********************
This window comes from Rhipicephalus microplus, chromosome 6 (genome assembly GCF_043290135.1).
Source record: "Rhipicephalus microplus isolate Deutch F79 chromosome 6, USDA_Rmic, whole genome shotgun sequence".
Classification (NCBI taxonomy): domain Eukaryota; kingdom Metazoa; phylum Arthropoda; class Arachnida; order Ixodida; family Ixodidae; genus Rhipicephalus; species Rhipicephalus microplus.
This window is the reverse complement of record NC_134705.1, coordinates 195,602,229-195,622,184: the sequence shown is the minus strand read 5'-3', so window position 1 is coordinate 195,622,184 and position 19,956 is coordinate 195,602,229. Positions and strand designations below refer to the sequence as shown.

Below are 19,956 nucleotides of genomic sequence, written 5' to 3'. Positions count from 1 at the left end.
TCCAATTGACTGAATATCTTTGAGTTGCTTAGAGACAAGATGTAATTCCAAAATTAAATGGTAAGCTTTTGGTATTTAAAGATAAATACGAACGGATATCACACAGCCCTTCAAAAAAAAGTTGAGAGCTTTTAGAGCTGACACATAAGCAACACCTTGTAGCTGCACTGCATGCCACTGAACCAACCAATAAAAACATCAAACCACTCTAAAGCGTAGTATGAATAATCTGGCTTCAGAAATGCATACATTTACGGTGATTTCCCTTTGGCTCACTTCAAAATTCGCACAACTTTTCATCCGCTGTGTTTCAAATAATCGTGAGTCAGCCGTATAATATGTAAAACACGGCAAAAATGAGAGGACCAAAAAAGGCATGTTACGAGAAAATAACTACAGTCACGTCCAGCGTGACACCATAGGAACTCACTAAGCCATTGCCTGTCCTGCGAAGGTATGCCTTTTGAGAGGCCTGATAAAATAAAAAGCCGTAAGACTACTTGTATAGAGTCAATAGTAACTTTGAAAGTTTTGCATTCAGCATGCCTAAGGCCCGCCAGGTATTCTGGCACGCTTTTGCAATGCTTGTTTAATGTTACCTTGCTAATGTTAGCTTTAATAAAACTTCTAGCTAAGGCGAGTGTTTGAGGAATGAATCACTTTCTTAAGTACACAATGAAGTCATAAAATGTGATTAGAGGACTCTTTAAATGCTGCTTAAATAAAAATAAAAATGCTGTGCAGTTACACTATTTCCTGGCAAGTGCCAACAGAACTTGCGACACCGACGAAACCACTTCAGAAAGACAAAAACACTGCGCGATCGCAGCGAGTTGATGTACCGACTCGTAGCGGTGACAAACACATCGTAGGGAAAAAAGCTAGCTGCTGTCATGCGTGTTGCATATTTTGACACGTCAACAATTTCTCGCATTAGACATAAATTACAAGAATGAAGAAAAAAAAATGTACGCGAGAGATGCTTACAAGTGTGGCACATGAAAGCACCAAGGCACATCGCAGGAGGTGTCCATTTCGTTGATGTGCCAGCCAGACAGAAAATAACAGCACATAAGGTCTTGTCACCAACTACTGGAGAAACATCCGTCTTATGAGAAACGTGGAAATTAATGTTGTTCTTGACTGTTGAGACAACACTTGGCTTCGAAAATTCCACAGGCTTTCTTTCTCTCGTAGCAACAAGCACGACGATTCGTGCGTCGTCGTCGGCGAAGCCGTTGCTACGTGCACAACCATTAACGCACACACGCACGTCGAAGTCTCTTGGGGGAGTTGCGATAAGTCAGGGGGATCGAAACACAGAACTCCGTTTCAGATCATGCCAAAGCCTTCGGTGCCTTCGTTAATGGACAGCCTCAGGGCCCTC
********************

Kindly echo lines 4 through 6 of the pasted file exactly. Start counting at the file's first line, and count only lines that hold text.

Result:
This window is the reverse complement of record NC_134705.1, coordinates 195,602,229-195,622,184: the sequence shown is the minus strand read 5'-3', so window position 1 is coordinate 195,622,184 and position 19,956 is coordinate 195,602,229. Positions and strand designations below refer to the sequence as shown.

Below are 19,956 nucleotides of genomic sequence, written 5' to 3'. Positions count from 1 at the left end.
TCCAATTGACTGAATATCTTTGAGTTGCTTAGAGACAAGATGTAATTCCAAAATTAAATGGTAAGCTTTTGGTATTTAAAGATAAATACGAACGGATATCACACAGCCCTTCAAAAAAAAGTTGAGAGCTTTTAGAGCTGACACATAAGCAACACCTTGTAGCTGCACTGCATGCCACTGAACCAACCAATAAAAACATCAAACCACTCTAAAGCGTAGTATGAATAATCTGGCTTCAGAAATGCATACATTTACGGTGATTTCCCTTTGGCTCACTTCAAAATTCGCACAACTTTTCATCCGCTGTGTTTCAAATAATCGTGAGTCAGCCGTATAATATGTAAAACACGGCAAAAATGAGAGGACCAAAAAAGGCATGTTACGAGAAAATAACTACAGTCACGTCCAGCGTGACACCATAGGAACTCACTAAGCCATTGCCTGTCCTGCGAAGGTATGCCTTTTGAGAGGCCTGATAAAATAAAAAGCCGTAAGACTACTTGTATAGAGTCAATAGTAACTTTGAAAGTTTTGCATTCAGCATGCCTAAGGCCCGCCAGGTATTCTGGCACGCTTTTGCAATGCTTGTTTAATGTTACCTTGCTAATGTTAGCTTTAATAAAACTTCTAGCTAAGGCGAGTGTTTGAGGAATGAATCACTTTCTTAAGTACACAATGAAGTCATAAAATGTGATTAGAGGACTCTTTAAATGCTGCTTAAATAAAAATAAAAATGCTGTGCAGTTACACTATTTCCTGGCAAGTGCCAACAGAACTTGCGACACCGACGAAACCACTTCAGAAAGACAAAAACACTGCGCGATCGCAGCGAGTTGATGTACCGACTCGTAGCGGTGACAAACACATCGTAGGGAAAAAAGCTAGCTGCTGTCATGCGTGTTGCATATTTTGACACGTCAACAATTTCTCGCATTAGACATAAATTACAAGAATGAAGAAAAAAAAATGTACGCGAGAGATGCTTACAAGTGTGGCACATGAAAGCACCAAGGCACATCGCAGGAGGTGTCCATTTCGTTGATGTGCCAGCCAGACAGAAAATAACAGCACATAAGGTCTTGTCACCAACTACTGGAGAAACATCCGTCTTATGAGAAACGTGGAAATTAATGTTGTTCTTGACTGTTGAGACAACACTTGGCTTCGAAAATTCCACAGGCTTTCTTTCTCTCGTAGCAACAAGCACGACGATTCGTGCGTCGTCGTCGGCGAAGCCGTTGCTACGTGCACAACCATTAACGCACACACGCACGTCGAAGTCTCTTGGGGGAGTTGCGATAAGTCAGGGGGATCGAAACACAGAACTCCGTTTCAGATCATGCCAAAGCCTTCGGTGCCTTCGTTAATGGACAGCCTCAGGGCCCTC